Newmarket Town Council set to spend £44,000 on clock tower revamp
A council has agreed to press on with a project to improve the look of the area around the town’s clock tower despite some councillors’ concerns it would cost too much.
Members of the town council’s community services committee recommended work on the scheme, which will cost in the region of £44,000, should start next year throwing out a suggestion by committee chairman, Cllr Tom Kerby, that residents’ view should be sought in a consultation exercise.
The project won the unanimous support of the council last year and, just before the local elections earlier this year, councillors resolved that the budget surplus from the community services account of £28,314 would be committed to the project.
In addition, £35,557 from the town centre reserves was available to contribute towards the cost and £8,000 had been allocated from the2019-20 community service budget for the project.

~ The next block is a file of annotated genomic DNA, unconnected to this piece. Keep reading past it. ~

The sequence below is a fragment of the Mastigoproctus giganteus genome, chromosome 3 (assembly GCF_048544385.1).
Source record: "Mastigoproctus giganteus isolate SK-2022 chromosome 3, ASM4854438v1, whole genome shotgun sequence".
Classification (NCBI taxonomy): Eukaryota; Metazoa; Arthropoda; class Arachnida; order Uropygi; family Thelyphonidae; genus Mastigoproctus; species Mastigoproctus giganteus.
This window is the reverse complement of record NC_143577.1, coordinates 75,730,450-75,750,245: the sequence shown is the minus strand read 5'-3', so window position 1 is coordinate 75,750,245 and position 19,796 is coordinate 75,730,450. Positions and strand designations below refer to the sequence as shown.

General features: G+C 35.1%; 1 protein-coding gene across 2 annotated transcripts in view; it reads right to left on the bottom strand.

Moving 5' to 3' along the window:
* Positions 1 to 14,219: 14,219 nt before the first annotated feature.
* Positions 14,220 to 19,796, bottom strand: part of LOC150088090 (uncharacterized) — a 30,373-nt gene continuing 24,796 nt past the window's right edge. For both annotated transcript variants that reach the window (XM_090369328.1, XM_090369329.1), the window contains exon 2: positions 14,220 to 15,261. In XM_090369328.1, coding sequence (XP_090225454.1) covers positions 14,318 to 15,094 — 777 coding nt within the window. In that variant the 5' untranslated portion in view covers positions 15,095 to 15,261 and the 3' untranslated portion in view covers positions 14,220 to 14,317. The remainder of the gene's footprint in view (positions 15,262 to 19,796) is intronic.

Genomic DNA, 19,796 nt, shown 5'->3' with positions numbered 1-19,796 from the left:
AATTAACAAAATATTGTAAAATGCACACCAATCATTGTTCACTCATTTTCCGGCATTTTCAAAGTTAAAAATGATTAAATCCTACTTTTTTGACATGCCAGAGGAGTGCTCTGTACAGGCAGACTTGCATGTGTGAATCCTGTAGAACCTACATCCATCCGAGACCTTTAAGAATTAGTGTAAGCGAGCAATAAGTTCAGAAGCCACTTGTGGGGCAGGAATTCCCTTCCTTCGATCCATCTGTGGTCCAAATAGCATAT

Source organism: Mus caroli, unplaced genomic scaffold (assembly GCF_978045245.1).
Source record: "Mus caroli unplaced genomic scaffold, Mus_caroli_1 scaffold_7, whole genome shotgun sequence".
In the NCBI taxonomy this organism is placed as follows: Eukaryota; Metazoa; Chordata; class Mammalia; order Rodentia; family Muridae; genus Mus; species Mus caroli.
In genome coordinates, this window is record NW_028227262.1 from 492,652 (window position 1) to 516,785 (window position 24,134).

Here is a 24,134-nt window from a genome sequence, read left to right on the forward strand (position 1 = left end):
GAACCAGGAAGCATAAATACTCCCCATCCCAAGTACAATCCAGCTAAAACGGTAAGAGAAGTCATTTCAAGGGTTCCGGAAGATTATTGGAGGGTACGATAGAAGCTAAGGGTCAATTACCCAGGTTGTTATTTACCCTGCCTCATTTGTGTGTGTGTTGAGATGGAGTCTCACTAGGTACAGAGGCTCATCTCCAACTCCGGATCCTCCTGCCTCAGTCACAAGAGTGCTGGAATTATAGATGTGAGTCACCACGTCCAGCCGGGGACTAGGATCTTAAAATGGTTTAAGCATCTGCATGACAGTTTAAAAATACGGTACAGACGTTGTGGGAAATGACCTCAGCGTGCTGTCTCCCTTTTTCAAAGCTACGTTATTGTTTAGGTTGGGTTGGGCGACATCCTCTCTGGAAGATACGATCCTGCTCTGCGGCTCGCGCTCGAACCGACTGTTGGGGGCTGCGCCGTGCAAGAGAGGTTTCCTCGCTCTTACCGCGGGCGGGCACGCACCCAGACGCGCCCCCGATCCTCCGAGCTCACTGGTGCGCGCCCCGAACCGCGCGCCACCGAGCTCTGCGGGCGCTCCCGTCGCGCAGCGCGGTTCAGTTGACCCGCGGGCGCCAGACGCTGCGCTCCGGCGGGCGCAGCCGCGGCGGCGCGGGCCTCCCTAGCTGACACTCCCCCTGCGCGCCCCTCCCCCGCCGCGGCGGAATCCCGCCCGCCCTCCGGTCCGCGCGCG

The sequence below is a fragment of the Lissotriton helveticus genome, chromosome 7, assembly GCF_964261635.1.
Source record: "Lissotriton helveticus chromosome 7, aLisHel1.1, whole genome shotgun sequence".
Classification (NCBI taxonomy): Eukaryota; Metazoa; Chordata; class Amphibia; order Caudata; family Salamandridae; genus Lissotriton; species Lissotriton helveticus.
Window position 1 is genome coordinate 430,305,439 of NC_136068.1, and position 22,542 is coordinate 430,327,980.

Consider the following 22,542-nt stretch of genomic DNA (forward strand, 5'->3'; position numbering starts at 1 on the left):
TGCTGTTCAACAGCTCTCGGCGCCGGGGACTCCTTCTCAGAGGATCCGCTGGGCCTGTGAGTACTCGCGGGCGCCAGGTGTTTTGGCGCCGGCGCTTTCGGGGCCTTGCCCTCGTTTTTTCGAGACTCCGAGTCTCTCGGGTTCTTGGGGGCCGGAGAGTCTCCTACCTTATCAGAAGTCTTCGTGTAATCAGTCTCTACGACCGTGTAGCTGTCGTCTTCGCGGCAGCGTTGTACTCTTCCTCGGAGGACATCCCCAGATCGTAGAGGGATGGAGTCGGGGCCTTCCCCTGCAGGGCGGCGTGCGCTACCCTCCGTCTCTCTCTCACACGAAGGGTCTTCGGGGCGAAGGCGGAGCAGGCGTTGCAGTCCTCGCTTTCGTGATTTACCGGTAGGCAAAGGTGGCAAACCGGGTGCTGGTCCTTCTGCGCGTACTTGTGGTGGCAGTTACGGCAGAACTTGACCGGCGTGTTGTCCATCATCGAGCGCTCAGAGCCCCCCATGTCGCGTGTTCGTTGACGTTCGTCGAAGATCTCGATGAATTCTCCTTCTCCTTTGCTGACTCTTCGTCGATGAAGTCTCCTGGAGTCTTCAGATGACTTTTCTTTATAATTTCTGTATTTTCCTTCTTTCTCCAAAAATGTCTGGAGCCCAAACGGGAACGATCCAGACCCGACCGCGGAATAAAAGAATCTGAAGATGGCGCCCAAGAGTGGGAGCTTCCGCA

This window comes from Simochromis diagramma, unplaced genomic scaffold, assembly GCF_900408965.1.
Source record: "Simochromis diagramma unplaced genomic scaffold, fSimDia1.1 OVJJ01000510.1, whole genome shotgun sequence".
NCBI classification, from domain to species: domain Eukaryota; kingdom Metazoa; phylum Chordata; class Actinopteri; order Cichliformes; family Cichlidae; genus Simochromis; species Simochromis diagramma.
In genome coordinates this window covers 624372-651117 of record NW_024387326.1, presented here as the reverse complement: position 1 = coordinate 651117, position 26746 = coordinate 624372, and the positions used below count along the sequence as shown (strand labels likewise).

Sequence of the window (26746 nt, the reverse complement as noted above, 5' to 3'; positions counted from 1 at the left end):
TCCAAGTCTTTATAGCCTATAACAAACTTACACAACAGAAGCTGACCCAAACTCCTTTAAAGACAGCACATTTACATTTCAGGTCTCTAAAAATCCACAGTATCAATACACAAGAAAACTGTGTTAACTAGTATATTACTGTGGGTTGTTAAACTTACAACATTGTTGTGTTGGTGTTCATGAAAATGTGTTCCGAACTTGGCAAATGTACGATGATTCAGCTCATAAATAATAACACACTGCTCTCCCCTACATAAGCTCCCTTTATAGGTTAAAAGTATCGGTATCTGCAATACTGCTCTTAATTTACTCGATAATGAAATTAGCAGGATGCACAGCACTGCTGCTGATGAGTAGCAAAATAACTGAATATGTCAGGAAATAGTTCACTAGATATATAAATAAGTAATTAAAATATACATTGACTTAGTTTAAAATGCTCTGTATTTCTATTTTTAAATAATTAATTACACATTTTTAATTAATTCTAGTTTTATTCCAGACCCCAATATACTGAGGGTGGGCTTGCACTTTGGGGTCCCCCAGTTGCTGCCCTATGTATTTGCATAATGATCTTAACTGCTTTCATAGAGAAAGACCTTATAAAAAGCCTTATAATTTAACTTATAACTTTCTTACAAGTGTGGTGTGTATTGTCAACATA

“In my opinion it is a lot of money to spend on one project,” said Cllr Kerby “and I think we should seek the views of residents before we go ahead. It would look nice but I am also concerned about ongoing maintenance.”
Referring to a service contract (SLA) the council has with West Suffolk Council, which includes horticultural maintenance and grass cutting, Cllr Kerby said: “The SLA performance has been very poor.”
But Cllr Mick Jefferys said issues with the contract should not be used to sidetrack a project which was the result of a lot of work by two former councillors and the funding for which had already been agreed.
“We want to be productive and we want the town to be more attractive,” he said.
Deputy mayor, Cllr James Lay, added: “We can’t, as a town council, just sit on our hands; we have to work to make our town look better.
“If the budget is there to be spent, we should move forward.”
Planning approval for the scheme was given last year when former councillors Philippa Winter and Amy Starkey worked on the project design, with award winning landscape and garden design expert Thomas Hoblyn, which will include seasonal planting, additional trees, shrubs, curbing and lighting.